Wage Mobility Through Job Mobility
The purpose of this paper is to study the relationship between job mobility and wage mobility. One of the main points of this paper is that job mobility is not necessarily bad. Job mobility might be the quickest way in which workers can advance in their careers and move up in the wage structure. Specifically I am going to distinguish between voluntary and involuntary job changes in both the modeling of job mobility behavior and the determination of the wage gains associated with job changing activities. Using the National Longitudinal Survey of Youth data, I find that workers voluntarily leave their jobs whenever they find themselves being paid below the customary wage rate. In particular, a worker that earns 30% less than the average wage for a worker with his characteristics and labor market experience is more than one and a half times as likely to initiate a separation than a worker just earning the average wage rate. Conversely, a worker earning 30% more than the average wage for a worker with his qualifications and labor market experience faces almost a 50% higher risk of being laid-off. I also show that the informational content on this wage difference seems to decline as the worker acquires more experience (and presumably he learns more about his true productivity) or as the employer information sources increase. All these results are consistent across models. Workersâ€™ post-separation wage gains also depend on this distinction. Voluntary job changes lead, on average, to gains on the order of 7%, while layoffs imply losses of 5%. That is, voluntary separations, on average, allow workers to improve their relative position in the wage structure. Laid-off workers, however, tend to perform poorly after experiencing a separation. Fifty-percent of the laid-off workers experience wage losses, while 70% of the voluntary job changes end in wage gains. Although quitters have positive wage gains on average, a fairly high amount of quits end up with wage losses. Quitting seems to be a risky, but very rewarding activity. Moreover, while at early stages of the career, workers experience large wage gains from quitting, these gains seem to disappear as their careers extends. Laid-off losses increase as the career extends, particularly for high-skilled workers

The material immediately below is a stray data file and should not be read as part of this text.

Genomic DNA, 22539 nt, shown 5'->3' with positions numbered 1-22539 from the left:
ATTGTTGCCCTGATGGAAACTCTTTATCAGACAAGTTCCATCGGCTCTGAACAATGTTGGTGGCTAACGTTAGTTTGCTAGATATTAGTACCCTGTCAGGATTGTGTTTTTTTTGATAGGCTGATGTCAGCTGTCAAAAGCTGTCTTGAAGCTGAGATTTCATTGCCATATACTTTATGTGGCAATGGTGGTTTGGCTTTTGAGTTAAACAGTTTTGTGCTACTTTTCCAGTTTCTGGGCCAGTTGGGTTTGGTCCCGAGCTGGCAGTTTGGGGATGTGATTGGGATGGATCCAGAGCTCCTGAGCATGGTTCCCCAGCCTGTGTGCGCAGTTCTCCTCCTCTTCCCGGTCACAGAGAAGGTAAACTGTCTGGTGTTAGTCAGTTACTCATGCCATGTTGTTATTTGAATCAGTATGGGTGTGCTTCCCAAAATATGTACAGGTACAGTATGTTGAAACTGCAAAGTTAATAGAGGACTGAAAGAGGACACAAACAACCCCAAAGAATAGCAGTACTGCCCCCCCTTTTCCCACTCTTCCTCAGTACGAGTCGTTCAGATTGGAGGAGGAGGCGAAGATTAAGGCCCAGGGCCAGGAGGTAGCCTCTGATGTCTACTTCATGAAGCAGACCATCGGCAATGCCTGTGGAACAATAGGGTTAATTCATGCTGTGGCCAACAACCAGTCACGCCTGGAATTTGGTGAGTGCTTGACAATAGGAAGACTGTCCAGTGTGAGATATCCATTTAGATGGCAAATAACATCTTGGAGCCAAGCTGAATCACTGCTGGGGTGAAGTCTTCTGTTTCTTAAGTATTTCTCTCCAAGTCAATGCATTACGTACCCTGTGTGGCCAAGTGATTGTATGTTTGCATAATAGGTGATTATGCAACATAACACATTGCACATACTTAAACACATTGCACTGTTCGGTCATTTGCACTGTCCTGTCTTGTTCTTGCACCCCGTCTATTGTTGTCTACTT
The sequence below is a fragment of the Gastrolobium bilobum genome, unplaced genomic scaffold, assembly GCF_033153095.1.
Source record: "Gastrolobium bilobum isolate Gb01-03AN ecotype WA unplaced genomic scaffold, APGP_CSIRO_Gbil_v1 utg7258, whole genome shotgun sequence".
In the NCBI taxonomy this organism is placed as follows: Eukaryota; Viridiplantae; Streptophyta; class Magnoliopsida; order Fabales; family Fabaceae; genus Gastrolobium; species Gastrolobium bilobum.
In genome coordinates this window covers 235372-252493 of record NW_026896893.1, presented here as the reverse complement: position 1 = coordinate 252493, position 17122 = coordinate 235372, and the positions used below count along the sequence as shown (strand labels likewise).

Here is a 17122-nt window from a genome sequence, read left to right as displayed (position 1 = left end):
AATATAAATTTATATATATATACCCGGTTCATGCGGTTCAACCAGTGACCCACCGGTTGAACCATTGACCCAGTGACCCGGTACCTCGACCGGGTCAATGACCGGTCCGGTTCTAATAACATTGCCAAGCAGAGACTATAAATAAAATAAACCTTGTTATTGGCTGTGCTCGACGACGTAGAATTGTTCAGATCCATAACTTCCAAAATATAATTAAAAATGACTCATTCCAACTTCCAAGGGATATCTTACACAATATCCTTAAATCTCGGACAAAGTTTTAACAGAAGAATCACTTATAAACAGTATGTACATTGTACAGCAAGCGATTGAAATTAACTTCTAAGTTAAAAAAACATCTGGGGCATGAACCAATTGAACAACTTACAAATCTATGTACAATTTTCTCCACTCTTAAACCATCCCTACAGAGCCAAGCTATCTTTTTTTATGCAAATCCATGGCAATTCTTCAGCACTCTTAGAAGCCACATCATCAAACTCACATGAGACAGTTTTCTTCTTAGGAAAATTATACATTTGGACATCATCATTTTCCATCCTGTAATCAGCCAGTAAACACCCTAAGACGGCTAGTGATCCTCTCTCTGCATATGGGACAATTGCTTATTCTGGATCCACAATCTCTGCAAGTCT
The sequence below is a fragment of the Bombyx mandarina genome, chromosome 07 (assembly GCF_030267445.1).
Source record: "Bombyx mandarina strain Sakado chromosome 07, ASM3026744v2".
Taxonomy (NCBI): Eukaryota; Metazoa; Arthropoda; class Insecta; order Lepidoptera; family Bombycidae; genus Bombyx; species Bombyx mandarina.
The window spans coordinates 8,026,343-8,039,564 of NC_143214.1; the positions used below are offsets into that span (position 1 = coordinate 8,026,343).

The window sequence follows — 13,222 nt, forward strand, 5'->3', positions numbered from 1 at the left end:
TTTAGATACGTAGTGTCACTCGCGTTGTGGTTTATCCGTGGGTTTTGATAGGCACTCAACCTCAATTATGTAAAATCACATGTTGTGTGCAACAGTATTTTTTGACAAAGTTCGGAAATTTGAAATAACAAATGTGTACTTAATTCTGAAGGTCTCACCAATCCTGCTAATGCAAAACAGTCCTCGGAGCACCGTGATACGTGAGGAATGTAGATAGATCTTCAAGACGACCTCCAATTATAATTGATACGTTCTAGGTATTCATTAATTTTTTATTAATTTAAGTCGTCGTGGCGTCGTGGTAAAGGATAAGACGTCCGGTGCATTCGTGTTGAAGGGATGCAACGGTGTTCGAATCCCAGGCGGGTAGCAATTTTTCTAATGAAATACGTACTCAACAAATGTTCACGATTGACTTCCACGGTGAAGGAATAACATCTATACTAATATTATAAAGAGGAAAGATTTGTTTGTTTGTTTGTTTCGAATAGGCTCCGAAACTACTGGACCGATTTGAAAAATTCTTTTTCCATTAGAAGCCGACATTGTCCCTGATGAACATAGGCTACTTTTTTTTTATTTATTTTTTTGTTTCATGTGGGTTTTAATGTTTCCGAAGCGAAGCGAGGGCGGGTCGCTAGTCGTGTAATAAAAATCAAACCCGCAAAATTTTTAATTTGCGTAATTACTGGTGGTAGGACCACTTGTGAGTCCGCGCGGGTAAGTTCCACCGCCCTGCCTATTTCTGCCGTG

|Date of creation:||11 Aug 2004|
|Contact details of provider:|| Phone: 1 212 998 3820|
Fax: 1 212 995 4487
Web page: http://www.econometricsociety.org/pastmeetings.asp
More information through EDIRC
Please report citation or reference errors to , or , if you are the registered author of the cited work, log in to your RePEc Author Service profile, click on "citations" and make appropriate adjustments.:
- Ann P. Bartel & George J. Borjas, 1981.
"Wage Growth and Job Turnover: An Empirical Analysis,"
NBER Chapters,in: Studies in Labor Markets, pages 65-90
National Bureau of Economic Research, Inc.
- Ann P. Bartel & George J. Borjas, 1978. "Wage Growth and Job Turnover: An Empirical Analysis," NBER Working Papers 0285, National Bureau of Economic Research, Inc.
- Hausman, Jerry A & Taylor, William E, 1981. "Panel Data and Unobservable Individual Effects," Econometrica, Econometric Society, vol. 49(6), pages 1377-1398, November.
- Hausman, Jerry A. & Taylor, William E., 1981. "Panel data and unobservable individual effects," Journal of Econometrics, Elsevier, vol. 16(1), pages 155-155, May.
- J. A. Hausman & W. E. Taylor, 1980. "Panel Data and Unobservable Individual Effects," Working papers 255, Massachusetts Institute of Technology (MIT), Department of Economics.
- Audrey Light & Kathleen McGarry, 1998. "Job Change Patterns And The Wages Of Young Men," The Review of Economics and Statistics, MIT Press, vol. 80(2), pages 276-286, May.
- Jacob Mincer, 1986. "Wage Changes in Job Changes," NBER Working Papers 1907, National Bureau of Economic Research, Inc.
- Neal, Derek, 1999. "The Complexity of Job Mobility among Young Men," Journal of Labor Economics, University of Chicago Press, vol. 17(2), pages 237-261, April.
- Derek Neal, 1998. "The Complexity of Job Mobility Among Young Men," NBER Working Papers 6662, National Bureau of Economic Research, Inc.
- Keith, Kristen & McWilliams, Abagail, 1997. "Job Mobility and Gender-Based Wage Growth Differentials," Economic Inquiry, Western Economic Association International, vol. 35(2), pages 320-333, April.
- McLaughlin, Kenneth J, 1990. "General Productivity Growth in a Theory of Quits and Layoffs," Journal of Labor Economics, University of Chicago Press, vol. 8(1), pages 75-98, January.
- Bernhardt, Annette, et al, 1999. "Trends in Job Instability and Wages for Young Adult Men," Journal of Labor Economics, University of Chicago Press, vol. 17(4), pages 65-90, October.
- Loprest, Pamela J, 1992. "Gender Differences in Wage Growth and Job Mobility," American Economic Review, American Economic Association, vol. 82(2), pages 526-532, May.
- Light, Audrey & Ureta, Manuelita, 1995. "Early-Career Work Experience and Gender Wage Differentials," Journal of Labor Economics, University of Chicago Press, vol. 13(1), pages 121-154, January. Full references (including those not matched with items on IDEAS)